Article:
The constructor of the WaveGenerator class takes in an argument of type WaveExampleType, which we switch on to determine what kind of wave to generate. Lots of stuff happens in the constructor, so I’ll use line numbers here to refer to after the jump.
Lines 4-6 instantiate the chunks.
On line 9, we switch on the wave type. This gives us an opportunity to try different things without breaking stuff that works, which I encourage you to do.
On line 14, we calculate the size of the data array. This is calculated by multiplying the sample rate and channel count together. In our case, we have 44100 samples and 2 channels of data , giving us an array of length 88,200.
Line 19 specifies an important value: 32760 is the max amplitude for 16-bit audio. I discussed this in the second article. As an aside, the samples will range from -32760 to 32760; the negative values are provided by the fact that the sine function’s output ranges from -1.0 to 1.0. For other nonperiodic functions you may have to specify -32760 as your lower bound instead of zero – we’ll see this in action in a future article.
Line 20 specifies the frequency of the sound. 440Hz is concert A. You can use any other pitch you want – check out this awesome table for a handy reference.
On line 24, we are doing a little fun trig. See this article if you want to understand the math, otherwise just use this formula and love it.
Line 26 is where the magic happens! The structure of this nested for loop can change. It works for 1 or 2 channels – anything beyond that and you would need to change the condition in the topmost loop (i < numSamples – 1) lest you get an out of memory error.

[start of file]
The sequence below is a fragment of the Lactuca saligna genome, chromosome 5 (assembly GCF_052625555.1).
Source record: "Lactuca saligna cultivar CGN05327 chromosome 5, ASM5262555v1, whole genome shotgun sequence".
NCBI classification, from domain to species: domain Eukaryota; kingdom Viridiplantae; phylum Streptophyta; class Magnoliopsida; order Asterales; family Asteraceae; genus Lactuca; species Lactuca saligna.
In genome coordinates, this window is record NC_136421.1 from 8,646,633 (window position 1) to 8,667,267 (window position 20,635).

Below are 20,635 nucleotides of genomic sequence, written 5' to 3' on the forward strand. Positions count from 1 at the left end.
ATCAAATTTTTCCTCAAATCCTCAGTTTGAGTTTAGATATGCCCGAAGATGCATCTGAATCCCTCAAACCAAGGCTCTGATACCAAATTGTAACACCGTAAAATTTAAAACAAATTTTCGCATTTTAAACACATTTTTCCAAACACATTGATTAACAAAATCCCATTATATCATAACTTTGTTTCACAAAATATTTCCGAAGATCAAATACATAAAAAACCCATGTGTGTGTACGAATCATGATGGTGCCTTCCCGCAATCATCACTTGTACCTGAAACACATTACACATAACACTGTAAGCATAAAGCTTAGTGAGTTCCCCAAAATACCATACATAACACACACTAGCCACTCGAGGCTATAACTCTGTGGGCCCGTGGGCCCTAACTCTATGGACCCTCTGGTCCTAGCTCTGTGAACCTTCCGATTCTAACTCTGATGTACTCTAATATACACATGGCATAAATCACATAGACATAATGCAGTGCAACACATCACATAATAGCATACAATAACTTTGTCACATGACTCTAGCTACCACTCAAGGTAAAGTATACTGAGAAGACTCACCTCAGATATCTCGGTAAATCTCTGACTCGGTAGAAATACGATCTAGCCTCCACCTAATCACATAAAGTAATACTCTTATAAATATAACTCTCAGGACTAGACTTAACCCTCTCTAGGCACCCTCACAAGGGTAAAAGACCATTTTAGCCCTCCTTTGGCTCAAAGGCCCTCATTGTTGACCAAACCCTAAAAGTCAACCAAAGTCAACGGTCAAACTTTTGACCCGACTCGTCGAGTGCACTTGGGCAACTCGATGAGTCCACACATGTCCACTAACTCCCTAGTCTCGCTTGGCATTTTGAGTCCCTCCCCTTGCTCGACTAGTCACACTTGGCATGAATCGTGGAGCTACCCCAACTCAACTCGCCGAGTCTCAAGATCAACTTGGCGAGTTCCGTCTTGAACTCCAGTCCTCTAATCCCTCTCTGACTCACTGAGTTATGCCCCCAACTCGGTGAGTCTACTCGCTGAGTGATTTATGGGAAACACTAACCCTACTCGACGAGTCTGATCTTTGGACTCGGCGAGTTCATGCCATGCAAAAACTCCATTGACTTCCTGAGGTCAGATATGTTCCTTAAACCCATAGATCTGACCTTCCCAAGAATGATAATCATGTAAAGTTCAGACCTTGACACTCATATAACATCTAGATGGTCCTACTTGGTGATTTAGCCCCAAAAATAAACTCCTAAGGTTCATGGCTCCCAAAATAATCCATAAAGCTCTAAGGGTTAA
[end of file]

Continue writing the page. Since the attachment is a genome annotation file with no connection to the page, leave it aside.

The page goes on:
It’s important to note how multichannel data is written. For WAV files, data is written in an interleaved manner. The sample at each time point is written to all the channels first before advancing to the next time. So shortArray would be the sample in channel 1, and shortArray would be the exact same sample in channel 2. That’s why we have a nested loop.
On line 31, we use Math.Sin to generate the sample data based on the “angle” (t) and the current time (i). This value is written once for each channel before “i” is incremented.
On line 36, we set the chunk size of the data chunk. Most other chunks know how to do this themselves, but because the chunks are independent, the data chunk does not know what the bitrate is (it’s stored in the format chunk). So we set that value directly. The reason we need the bit rate is that the chunk size is stored in bytes, and each sample takes two bytes. Therefore we are setting the data chunk size to the array length times the number of bytes in a sample (2).